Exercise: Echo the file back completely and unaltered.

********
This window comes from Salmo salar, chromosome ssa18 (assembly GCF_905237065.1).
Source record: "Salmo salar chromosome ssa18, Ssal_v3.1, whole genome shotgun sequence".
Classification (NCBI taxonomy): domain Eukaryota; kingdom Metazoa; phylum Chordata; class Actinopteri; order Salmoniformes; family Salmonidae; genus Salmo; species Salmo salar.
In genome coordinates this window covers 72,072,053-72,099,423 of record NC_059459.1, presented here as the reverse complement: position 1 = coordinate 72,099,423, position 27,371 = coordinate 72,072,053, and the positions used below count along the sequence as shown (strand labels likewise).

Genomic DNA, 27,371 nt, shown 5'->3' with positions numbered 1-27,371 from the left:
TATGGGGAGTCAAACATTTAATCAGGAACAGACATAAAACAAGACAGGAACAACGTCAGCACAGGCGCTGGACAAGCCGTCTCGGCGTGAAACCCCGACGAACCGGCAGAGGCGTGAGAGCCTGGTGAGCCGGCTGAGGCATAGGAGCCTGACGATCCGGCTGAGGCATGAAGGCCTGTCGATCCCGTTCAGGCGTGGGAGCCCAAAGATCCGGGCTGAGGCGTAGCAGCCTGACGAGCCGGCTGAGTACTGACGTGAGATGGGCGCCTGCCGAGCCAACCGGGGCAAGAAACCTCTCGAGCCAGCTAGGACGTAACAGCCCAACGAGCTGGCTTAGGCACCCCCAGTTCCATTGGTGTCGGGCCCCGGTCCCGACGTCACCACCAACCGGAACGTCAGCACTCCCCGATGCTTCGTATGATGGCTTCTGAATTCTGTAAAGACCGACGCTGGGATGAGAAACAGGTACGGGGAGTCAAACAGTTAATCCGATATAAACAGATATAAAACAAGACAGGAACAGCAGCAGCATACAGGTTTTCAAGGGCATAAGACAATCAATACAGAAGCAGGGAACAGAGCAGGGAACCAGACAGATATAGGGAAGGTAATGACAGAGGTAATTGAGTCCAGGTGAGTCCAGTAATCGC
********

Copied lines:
This window comes from Salmo salar, chromosome ssa18 (assembly GCF_905237065.1).
Source record: "Salmo salar chromosome ssa18, Ssal_v3.1, whole genome shotgun sequence".
Classification (NCBI taxonomy): domain Eukaryota; kingdom Metazoa; phylum Chordata; class Actinopteri; order Salmoniformes; family Salmonidae; genus Salmo; species Salmo salar.
In genome coordinates this window covers 72,072,053-72,099,423 of record NC_059459.1, presented here as the reverse complement: position 1 = coordinate 72,099,423, position 27,371 = coordinate 72,072,053, and the positions used below count along the sequence as shown (strand labels likewise).

Genomic DNA, 27,371 nt, shown 5'->3' with positions numbered 1-27,371 from the left:
TATGGGGAGTCAAACATTTAATCAGGAACAGACATAAAACAAGACAGGAACAACGTCAGCACAGGCGCTGGACAAGCCGTCTCGGCGTGAAACCCCGACGAACCGGCAGAGGCGTGAGAGCCTGGTGAGCCGGCTGAGGCATAGGAGCCTGACGATCCGGCTGAGGCATGAAGGCCTGTCGATCCCGTTCAGGCGTGGGAGCCCAAAGATCCGGGCTGAGGCGTAGCAGCCTGACGAGCCGGCTGAGTACTGACGTGAGATGGGCGCCTGCCGAGCCAACCGGGGCAAGAAACCTCTCGAGCCAGCTAGGACGTAACAGCCCAACGAGCTGGCTTAGGCACCCCCAGTTCCATTGGTGTCGGGCCCCGGTCCCGACGTCACCACCAACCGGAACGTCAGCACTCCCCGATGCTTCGTATGATGGCTTCTGAATTCTGTAAAGACCGACGCTGGGATGAGAAACAGGTACGGGGAGTCAAACAGTTAATCCGATATAAACAGATATAAAACAAGACAGGAACAGCAGCAGCATACAGGTTTTCAAGGGCATAAGACAATCAATACAGAAGCAGGGAACAGAGCAGGGAACCAGACAGATATAGGGAAGGTAATGACAGAGGTAATTGAGTCCAGGTGAGTCCAGTAATCGC